follow the rulesThis is an article unlike any I have written here before. For one, it isn’t my usual upbeat tone or even a self-help topic. It is also very long, so proceed at your own risk. Blame it on crazy vibes in the air—or in my head—but this is something I have a strong opinion about. I may delete it tomorrow, but I’m sharing it today. Many of you won’t agree with me. That’s okay. We all have our viewpoints and experiences and this article is about mine.



My youngest daughter just called on her way home from her college where she was called in to prove she has a high school diploma before the summer session starts next week. It is beside the point that they are the ones who lost said diploma. Also apparently beside the point is that she has already successfully completed 33 hours at the college with a 4.0. None of that matters. What matters is that they have to have their papers in order. The whole system would collapse otherwise. It would be chaos. Nonconforming, free-thinking self-learners would be sneaking into academia and earning degrees without the proper paperwork, and God knows, we can’t have that. If you didn’t learn it our way, we don’t acknowledge it. Following the prescribed steps and having the proper paperwork is what matters most. YOU HAVE TO FOLLOW THE RULES!

If this were my first nonsensical experience with the educational system, I’d probably stop my rant here, post it on Facebook and be done with it. But this is not my first academic rodeo. I have my own sordid story, of course, which gained another unpleasant chapter a few weeks ago, but I’ll save that tale for another time. Today, it’s about the children.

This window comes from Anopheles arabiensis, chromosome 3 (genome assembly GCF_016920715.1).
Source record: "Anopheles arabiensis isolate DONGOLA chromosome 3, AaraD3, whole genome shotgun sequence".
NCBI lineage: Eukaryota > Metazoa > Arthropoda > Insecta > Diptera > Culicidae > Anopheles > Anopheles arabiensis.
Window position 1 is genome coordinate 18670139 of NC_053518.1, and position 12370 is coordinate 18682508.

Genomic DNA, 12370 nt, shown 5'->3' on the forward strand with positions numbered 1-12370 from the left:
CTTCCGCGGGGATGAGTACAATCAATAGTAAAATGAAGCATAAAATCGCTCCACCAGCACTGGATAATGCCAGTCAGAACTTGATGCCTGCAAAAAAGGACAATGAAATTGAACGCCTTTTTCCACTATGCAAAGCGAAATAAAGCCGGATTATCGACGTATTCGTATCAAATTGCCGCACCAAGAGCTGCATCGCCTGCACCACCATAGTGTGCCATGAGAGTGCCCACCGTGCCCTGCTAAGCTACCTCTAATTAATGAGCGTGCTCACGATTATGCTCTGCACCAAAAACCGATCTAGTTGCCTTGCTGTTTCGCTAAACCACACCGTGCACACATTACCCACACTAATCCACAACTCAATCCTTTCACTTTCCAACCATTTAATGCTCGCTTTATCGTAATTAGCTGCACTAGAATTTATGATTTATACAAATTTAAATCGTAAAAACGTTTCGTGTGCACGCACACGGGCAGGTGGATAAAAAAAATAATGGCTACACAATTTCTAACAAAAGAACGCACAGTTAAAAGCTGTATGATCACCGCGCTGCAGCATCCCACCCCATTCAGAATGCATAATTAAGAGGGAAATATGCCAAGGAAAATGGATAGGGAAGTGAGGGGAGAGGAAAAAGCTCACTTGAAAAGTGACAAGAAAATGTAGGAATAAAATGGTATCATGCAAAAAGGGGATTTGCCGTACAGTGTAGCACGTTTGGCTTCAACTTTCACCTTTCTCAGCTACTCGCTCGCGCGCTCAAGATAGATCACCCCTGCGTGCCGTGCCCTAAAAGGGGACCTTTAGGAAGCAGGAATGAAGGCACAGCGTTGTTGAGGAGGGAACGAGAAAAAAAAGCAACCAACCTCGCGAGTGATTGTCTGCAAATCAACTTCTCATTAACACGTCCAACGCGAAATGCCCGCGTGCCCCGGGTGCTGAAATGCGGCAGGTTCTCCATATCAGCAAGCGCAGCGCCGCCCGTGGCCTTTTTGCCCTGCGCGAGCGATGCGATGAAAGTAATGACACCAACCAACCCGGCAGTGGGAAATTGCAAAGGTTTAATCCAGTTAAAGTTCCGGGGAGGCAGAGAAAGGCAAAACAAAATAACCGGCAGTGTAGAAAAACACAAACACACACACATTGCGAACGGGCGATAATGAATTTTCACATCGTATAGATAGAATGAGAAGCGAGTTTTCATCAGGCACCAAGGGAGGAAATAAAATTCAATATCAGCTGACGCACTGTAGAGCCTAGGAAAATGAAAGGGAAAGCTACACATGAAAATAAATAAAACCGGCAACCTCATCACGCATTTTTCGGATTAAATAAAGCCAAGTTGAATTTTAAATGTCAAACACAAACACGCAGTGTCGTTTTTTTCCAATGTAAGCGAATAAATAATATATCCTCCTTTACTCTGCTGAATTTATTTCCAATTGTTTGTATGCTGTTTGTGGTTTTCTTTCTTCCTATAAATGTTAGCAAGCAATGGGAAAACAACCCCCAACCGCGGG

When my oldest daughter was 5, we were moving back to Colorado and I didn’t want to put her in one school and then shuffle her around, so I homeschooled her for kindergarten. When I went to the elementary school and tried to enroll her for first grade the following year, the principal basically laughed at me. He explained very condescendingly that she would be “young” even for first grade since she would not turn six until a few days before school started. He explained how she wouldn’t be ready or able to handle it since she’d been home with me and hadn’t be prepared through the kindergarten experience.

I explained a few things to him too, impressing upon him that she needed to be in a grade where she would be challenged and not bored to tears—or have her spark for self-learning smothered. In fairness, I’m sure he’d heard a lot of “my kid’s a genius” talk from parents. But lumping everyone into the same “you’re all idiots” category isn’t fair either, unless, of course, conformity and sameness is your goal…we’ll get to that in a bit.

Eventually, Mr. Principal realized I wasn’t going away, so he gave me the name of a psychologist and told me I had to have her tested to prove she was ready for first grade. I told him she needed to be in at least third. He assured me she would be put at the “appropriate level” as the testing would show. Okey dokey.